Building new links
In addition to launching the full AEW, Op Reassurance is also the furthest into Eastern Europe Canadians have been deployed since the Second World War and the first time the RCAF has conducted a mission of this nature with an Eastern European ally.

As a force well versed in coalition operations, integrating with new partners is common practice. But it still requires adjustments. Learning the nuances of Romanian tactics and procedures and of the iconic MiG21 were an experience, Pletz said.

“We are very used to working with the western Europeans but this is the first time that we have conducted anything like this with a former Eastern bloc country. It’s exceeding all of my expectations. It has gone so much more beyond just the aircrew exchanges. Every aspect of flight operations support has had excellent exchanges of best practices: for example our firefighters, maintenance crews, medical personnel, air traffic controllers. It has been extremely valuable for all of us.”

While the usually language barriers were prevalent at first, French proved to be a useful workaround. (RAF pilots speak English but on occasion will revert to Romanian, which the Canadian pilots jokingly refer to as “going classified.”)

Much of the mission has been centred on bilateral air-to-air training with the RAF, performing air defense, air superiority and tactical support missions. But it soon expanded into joint bilateral air-to-ground training with Joint Tactical Air Controllers from the Romanian army and special forces, and, in the last months, into multilateral training with NATO partners, introducing NATO AWACS and other NATO aircraft.

Primarily, however, the focus has been on knowledge transfer. Last October, Romania closed a deal to acquire 12 Lockheed Martin F-16 fighters from Portugal. The MiG, which Pletz calls a tank-like aircraft, is far less susceptible to foreign object damage, among other things, then its newer generation counterparts and thus requires a different approach to aircraft and airfield maintenance.

For the Romanians, the operation has been an opportunity to work with Link 16 data exchange networking and understand the infrastructure required as they prepare to transition to the newer fleet of F-16s, which will be Link 16 capable. The knowledge and infrastructure is also a necessity as the U.S. and other NATO partners deploy and exercise with the Romanians more frequently.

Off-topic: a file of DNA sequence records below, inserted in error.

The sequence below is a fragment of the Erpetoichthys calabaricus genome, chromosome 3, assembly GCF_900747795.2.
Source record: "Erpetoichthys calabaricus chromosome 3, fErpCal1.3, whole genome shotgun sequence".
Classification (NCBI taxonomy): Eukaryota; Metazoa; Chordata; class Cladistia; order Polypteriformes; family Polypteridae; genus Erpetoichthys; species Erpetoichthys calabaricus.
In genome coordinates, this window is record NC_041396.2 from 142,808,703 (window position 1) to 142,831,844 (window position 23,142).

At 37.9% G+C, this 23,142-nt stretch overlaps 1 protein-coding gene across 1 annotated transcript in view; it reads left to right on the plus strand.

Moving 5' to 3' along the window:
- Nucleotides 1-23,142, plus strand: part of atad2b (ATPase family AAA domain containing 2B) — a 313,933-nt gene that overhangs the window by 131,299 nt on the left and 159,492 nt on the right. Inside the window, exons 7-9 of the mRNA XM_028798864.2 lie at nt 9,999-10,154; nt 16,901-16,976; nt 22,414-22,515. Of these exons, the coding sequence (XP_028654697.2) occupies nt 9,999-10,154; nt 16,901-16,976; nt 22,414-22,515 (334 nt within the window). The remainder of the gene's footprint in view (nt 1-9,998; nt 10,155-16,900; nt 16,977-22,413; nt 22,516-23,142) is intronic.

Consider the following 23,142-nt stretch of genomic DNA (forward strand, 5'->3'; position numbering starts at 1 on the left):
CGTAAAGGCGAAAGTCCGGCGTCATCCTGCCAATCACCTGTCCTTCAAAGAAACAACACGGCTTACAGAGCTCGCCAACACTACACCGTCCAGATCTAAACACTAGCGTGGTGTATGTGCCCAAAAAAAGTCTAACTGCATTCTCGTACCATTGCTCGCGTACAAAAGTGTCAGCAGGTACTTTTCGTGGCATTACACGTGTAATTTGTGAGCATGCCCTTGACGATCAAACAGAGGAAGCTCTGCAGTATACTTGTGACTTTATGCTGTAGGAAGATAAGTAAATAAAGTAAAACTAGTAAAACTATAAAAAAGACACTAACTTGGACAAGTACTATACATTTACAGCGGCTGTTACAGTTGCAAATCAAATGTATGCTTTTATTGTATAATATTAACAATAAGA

“We have some Link 16 expertise in our task force,” Pletz said. “Interoperability is one of the keys to success that we want to focus on, to identify any issues and improve. We are looking more long term to provide what we can for the Romanians.”

For the Canadians, it has been an opportunity to further refine NATO’s flying doctrine and hone mutual skills, especially those applicable to air policing practices in the Baltic (Romania has previously provided aircrews to the Baltic Air Policing [BAP] mission).

“Being able to integrated some of these nuances into a coalition type of package has been very interesting,” he said. “Seeing what radios they have, what capabilities, and how we can best optimize their capabilities when operating with the CF-18s and other newer generation fighters has been fascinating.”

The experience has also encouraged the RCAF to begin promoting the vast Romanian air space – a rare feature in Europe – to NATO allies for future training exercises.

Scalable concept
All the training, of course, is happening against a political backdrop. Whether the exercises of Canadian and Romanian fighter jets have any impact on Russian actions Pletz leaves to higher authorities. But he says the RCAF presence is making a difference in Romania.

“Working with the Canadian embassy in Bucharest, seeing the Canadian whole-of-government approach that is being used, reassuring our allies and Romanians that Canada is committed to NATO and helping reinforce security and stability – that is where I see an effect.”

Lieutenant-General Yvan Blondin, commander of the RCAF, has lauded the Air Expeditionary Wing as a sign of the RCAF’s versatility and flexibility to deal with security challenges of the 21st century. As ATF prepares to transition to air policing in the Baltic on September 1 – the BAP mission has been conducted over Lithuanian, Latvia and Estonia for the last 10 years – that adaptability will once again be on display as it scales down to meet new mission requirements.

“The whole ATF concept is designed to be deployed anywhere,” Pletz said. “We can have this set up and scaled up from 50 people to 280 plus. This has been proof of concept for us and it has worked very well.”

While both countries have benefited from sharing best practices, the Canadians have learned one hard lessons: pick your partners carefully when it comes to sports – or at least pick your sport carefully. A soccer game between the two resulted in a resounding Romanian victory, prompting Pletz to try and keep the score hidden from superiors. “I think after they scored the fifth or sixth goal, they started to take it easy on us,” he said. “It was crystal clear that their national sport is indeed soccer. The sportsmanship, however, was outstanding.”

He’s now working on getting hockey equipment into theatre to host a rematch – in ball hockey.